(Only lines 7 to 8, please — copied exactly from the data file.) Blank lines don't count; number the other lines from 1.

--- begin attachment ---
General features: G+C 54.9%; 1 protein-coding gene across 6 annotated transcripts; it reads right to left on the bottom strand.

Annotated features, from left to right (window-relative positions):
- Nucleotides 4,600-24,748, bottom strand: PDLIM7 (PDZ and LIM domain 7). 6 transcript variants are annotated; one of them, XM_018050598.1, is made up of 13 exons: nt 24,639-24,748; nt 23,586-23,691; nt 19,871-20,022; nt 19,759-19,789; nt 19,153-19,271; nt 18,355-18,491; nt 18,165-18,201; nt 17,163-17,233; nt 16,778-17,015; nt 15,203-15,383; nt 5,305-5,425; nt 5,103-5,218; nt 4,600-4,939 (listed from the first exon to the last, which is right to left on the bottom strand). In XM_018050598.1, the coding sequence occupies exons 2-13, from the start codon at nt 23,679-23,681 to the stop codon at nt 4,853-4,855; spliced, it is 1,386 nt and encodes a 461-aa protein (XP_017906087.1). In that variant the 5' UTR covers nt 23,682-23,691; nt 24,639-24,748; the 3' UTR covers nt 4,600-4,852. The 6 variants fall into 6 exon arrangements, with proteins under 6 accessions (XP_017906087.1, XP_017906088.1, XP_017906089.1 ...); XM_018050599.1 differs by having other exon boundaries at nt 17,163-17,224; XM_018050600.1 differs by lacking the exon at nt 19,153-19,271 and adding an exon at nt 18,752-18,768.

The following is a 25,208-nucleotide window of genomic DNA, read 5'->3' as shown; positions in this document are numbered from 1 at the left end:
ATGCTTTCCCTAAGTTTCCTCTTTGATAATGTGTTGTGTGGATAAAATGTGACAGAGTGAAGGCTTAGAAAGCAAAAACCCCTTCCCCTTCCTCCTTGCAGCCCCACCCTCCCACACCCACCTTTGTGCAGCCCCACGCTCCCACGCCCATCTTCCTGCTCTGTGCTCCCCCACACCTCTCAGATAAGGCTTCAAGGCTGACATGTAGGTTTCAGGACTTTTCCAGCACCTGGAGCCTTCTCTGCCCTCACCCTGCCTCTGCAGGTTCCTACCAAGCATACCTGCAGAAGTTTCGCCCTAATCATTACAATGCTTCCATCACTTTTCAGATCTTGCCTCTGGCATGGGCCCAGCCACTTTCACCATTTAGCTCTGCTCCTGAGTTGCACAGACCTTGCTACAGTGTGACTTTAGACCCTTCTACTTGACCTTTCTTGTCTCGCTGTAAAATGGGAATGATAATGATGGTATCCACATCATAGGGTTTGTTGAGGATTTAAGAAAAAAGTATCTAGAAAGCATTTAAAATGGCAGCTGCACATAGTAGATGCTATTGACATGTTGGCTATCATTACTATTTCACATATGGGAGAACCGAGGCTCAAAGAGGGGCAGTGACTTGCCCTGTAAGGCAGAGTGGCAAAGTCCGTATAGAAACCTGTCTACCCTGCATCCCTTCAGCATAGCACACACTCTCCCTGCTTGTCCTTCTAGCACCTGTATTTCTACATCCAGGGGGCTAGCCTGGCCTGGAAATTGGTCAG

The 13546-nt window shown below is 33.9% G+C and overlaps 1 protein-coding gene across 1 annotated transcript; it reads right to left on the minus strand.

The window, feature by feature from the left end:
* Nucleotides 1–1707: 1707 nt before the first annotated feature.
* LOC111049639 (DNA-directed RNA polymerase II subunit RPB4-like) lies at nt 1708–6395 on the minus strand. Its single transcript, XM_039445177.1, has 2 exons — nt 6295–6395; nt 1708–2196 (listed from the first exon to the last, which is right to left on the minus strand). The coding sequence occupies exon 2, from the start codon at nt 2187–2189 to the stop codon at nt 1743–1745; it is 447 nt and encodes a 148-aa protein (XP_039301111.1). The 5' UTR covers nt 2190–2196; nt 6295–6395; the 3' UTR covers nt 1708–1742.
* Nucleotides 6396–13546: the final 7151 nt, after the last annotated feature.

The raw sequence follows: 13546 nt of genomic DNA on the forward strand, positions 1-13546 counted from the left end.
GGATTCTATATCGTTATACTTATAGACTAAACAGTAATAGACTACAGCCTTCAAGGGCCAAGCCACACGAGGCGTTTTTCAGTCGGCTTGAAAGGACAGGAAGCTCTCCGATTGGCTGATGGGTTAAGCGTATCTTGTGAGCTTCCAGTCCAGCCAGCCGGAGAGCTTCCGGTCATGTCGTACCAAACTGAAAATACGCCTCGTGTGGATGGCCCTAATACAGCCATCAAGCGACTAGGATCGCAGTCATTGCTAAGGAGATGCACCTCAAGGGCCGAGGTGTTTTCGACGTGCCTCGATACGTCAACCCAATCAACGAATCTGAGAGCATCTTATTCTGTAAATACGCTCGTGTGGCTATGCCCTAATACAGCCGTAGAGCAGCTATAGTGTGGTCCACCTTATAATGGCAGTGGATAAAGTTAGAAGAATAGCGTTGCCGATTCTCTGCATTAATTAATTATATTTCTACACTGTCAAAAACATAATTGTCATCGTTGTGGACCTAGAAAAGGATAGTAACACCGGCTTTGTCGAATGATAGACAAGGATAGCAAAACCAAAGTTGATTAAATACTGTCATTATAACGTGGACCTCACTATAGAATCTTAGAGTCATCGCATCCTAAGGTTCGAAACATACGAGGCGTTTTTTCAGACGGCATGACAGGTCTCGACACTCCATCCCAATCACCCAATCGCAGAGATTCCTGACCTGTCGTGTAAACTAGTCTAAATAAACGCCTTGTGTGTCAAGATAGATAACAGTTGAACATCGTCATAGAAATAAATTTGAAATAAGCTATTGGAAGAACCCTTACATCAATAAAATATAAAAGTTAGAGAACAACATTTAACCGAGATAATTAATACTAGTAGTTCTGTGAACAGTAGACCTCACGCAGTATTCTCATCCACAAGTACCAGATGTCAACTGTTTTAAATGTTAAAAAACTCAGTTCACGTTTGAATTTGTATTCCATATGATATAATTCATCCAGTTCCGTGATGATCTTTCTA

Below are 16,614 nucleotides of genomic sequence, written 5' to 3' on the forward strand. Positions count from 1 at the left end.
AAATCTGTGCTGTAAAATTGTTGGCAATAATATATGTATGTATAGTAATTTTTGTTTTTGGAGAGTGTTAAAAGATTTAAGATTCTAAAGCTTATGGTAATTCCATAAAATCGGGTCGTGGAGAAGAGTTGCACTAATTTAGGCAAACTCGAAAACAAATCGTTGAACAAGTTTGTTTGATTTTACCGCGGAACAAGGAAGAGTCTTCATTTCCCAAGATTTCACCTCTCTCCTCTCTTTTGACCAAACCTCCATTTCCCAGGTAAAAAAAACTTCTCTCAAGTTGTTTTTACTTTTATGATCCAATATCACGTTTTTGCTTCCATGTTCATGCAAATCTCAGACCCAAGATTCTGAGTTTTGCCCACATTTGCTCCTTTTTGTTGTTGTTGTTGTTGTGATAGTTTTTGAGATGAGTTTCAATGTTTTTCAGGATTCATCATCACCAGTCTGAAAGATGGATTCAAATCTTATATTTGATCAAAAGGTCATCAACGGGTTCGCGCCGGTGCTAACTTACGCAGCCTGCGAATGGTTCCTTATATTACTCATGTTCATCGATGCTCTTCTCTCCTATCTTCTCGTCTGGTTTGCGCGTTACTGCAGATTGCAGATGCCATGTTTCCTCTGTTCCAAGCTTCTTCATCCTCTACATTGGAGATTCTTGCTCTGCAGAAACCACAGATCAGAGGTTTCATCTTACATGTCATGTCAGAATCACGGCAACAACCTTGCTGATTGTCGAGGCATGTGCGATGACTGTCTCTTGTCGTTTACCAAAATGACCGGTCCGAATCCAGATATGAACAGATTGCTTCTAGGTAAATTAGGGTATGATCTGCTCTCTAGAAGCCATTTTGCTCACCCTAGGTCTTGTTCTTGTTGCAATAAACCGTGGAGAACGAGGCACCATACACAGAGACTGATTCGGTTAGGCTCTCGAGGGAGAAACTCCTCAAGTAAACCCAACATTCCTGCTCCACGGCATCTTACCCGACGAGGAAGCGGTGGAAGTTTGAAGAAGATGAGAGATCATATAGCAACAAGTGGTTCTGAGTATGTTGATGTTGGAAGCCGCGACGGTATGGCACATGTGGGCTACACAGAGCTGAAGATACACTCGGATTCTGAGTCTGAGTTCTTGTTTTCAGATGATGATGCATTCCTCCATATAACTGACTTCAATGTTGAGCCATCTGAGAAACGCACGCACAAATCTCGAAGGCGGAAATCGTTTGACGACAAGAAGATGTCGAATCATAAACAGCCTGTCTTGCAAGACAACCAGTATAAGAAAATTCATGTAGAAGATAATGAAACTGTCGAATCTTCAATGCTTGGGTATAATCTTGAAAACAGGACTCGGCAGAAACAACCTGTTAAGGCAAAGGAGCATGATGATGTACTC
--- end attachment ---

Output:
The window, feature by feature from the left end:
* Nucleotides 1–1707: 1707 nt before the first annotated feature.